ShareThis Page
Valley News Dispatch

Brackenridge mayor challenged by independent candidate

Madasyn Czebiniak
| Sunday, Oct. 22, 2017, 11:00 p.m.
Ronald Crawford
Madasyn Czebiniak/Tribune-Review
Ronald Crawford

Brackenridge Mayor Thomas Kish ran unopposed in the May primary, but will have to fight for re-election Nov. 7.

Ronald Crawford, listed on the ballot as an Independent, is challenging Kish for the mayor's seat.

The position is a four-year term.

Kish, 64, secured the Democratic nomination for mayor in the primary with 153 votes. No Republicans appeared on the ballot.

There were two Democratic write-ins and 10 Republican write-ins.

Kish has been mayor for eight years. Prior to that, he served as a Third Ward councilman for one term. Council positions are four-year terms.

Crawford, 60, has no prior political experience, but said he usually attends borough council meetings. He also goes around the neighborhood to talk with residents.

“You don't see the mayor doing that,” he said.

Kish, an Allegheny Ludlum retiree, said he has seen Crawford at council meetings, but doesn't know him on a personal level.

“I say ‘Hi' to him, that's about all,” Kish said.

Crawford said Kish is an OK person. He doesn't think he's a good politician.

“If a resident comes up to him and asks him something or complains about something, it goes in one ear (and) out the other,” Crawford said.

If elected, Crawford said he would focus on fixing borough roads like Prospect Street and Roup Street. He said residents have been complaining about the state of those roads for at least three years.

“Those are the two worst,“ said Crawford, a retired Giant Eagle stock worker.

A mayor's primary responsibility is overseeing the police department.

Brackenridge has four full-time police officers, including Chief Jamie Bock, and three part-time officers.

Since he has been mayor, Kish said the borough police department has been “working heavily on drug control” because drugs are rampant throughout the borough and in neighboring municipalities.

Kish would not elaborate on what that work entails.

“(There's) an epidemic of drugs around this place as far as I'm concerned,” Kish said. “You can't keep them under control — they're just getting out of hand.”

Crawford declined to comment on the state of the police department.

“I'd have to get in as mayor before I could even say anything about that, to see what the problems are if there (are) any,” he said.

In addition to public safety, Kish said he is passionate about street paving and blight issues.

He has no voting power as mayor, but can make suggestions to council.

“I like to push to get more streets done for taxpayers so they can see that actually we're doing something in the town,” Kish said. “When you do a street in the town, everybody notices. The taxpayers see where the money is going.”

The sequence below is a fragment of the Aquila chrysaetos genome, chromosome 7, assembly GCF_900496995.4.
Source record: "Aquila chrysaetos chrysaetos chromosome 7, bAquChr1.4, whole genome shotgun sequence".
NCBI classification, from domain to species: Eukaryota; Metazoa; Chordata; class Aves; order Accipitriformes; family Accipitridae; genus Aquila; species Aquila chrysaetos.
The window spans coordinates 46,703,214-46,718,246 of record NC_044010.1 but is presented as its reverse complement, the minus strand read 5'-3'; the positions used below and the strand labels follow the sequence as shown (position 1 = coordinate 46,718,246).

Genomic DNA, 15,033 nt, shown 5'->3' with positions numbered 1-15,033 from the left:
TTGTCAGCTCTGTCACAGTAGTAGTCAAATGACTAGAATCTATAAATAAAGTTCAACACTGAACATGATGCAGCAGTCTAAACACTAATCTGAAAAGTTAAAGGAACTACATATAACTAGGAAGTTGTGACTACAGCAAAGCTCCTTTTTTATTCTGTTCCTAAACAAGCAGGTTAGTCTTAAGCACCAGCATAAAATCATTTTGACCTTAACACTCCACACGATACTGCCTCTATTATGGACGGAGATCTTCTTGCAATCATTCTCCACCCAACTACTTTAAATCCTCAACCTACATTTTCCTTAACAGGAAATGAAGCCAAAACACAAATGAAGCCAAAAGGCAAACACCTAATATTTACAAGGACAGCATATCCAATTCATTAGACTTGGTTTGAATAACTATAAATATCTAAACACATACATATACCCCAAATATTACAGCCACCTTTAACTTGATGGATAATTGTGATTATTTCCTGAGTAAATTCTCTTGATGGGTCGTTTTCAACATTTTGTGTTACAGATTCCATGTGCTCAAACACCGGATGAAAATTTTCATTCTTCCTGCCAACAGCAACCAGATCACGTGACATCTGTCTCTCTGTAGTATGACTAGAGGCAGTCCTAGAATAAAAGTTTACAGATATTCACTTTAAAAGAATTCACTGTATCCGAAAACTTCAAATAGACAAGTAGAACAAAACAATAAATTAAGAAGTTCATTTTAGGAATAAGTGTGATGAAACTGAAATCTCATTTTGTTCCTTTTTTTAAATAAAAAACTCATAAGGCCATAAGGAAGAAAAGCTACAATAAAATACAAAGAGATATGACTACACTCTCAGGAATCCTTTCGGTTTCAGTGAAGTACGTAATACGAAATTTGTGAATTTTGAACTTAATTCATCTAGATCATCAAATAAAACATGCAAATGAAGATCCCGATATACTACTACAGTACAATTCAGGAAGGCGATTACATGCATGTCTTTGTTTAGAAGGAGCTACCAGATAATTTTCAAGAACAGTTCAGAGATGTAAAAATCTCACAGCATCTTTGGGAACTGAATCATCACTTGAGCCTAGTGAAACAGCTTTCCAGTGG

Madasyn Czebiniak is a Tribune-Review staff writer. Reach her at 724-226-4702,, or on Twitter @maddyczebstrib.

TribLIVE commenting policy

You are solely responsible for your comments and by using you agree to our Terms of Service.

We moderate comments. Our goal is to provide substantive commentary for a general readership. By screening submissions, we provide a space where readers can share intelligent and informed commentary that enhances the quality of our news and information.

While most comments will be posted if they are on-topic and not abusive, moderating decisions are subjective. We will make them as carefully and consistently as we can. Because of the volume of reader comments, we cannot review individual moderation decisions with readers.

We value thoughtful comments representing a range of views that make their point quickly and politely. We make an effort to protect discussions from repeated comments either by the same reader or different readers

We follow the same standards for taste as the daily newspaper. A few things we won't tolerate: personal attacks, obscenity, vulgarity, profanity (including expletives and letters followed by dashes), commercial promotion, impersonations, incoherence, proselytizing and SHOUTING. Don't include URLs to Web sites.

We do not edit comments. They are either approved or deleted. We reserve the right to edit a comment that is quoted or excerpted in an article. In this case, we may fix spelling and punctuation.

We welcome strong opinions and criticism of our work, but we don't want comments to become bogged down with discussions of our policies and we will moderate accordingly.

We appreciate it when readers and people quoted in articles or blog posts point out errors of fact or emphasis and will investigate all assertions. But these suggestions should be sent via e-mail. To avoid distracting other readers, we won't publish comments that suggest a correction. Instead, corrections will be made in a blog post or in an article.

click me